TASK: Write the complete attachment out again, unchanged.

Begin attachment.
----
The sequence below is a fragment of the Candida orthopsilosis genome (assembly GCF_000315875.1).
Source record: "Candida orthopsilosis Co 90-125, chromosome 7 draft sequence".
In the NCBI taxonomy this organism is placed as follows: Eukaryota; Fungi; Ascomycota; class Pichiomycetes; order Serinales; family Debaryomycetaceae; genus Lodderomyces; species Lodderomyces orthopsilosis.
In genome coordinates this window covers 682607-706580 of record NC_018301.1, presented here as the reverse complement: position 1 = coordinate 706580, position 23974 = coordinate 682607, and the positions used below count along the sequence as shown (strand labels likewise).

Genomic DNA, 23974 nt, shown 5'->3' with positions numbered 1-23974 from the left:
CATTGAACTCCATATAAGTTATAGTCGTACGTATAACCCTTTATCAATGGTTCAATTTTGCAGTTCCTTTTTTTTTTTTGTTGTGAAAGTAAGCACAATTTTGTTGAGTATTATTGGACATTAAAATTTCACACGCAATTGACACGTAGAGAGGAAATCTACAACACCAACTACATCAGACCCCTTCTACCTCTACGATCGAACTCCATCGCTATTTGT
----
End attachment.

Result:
The sequence below is a fragment of the Candida orthopsilosis genome (assembly GCF_000315875.1).
Source record: "Candida orthopsilosis Co 90-125, chromosome 7 draft sequence".
In the NCBI taxonomy this organism is placed as follows: Eukaryota; Fungi; Ascomycota; class Pichiomycetes; order Serinales; family Debaryomycetaceae; genus Lodderomyces; species Lodderomyces orthopsilosis.
In genome coordinates this window covers 682607-706580 of record NC_018301.1, presented here as the reverse complement: position 1 = coordinate 706580, position 23974 = coordinate 682607, and the positions used below count along the sequence as shown (strand labels likewise).

Genomic DNA, 23974 nt, shown 5'->3' with positions numbered 1-23974 from the left:
CATTGAACTCCATATAAGTTATAGTCGTACGTATAACCCTTTATCAATGGTTCAATTTTGCAGTTCCTTTTTTTTTTTTGTTGTGAAAGTAAGCACAATTTTGTTGAGTATTATTGGACATTAAAATTTCACACGCAATTGACACGTAGAGAGGAAATCTACAACACCAACTACATCAGACCCCTTCTACCTCTACGATCGAACTCCATCGCTATTTGT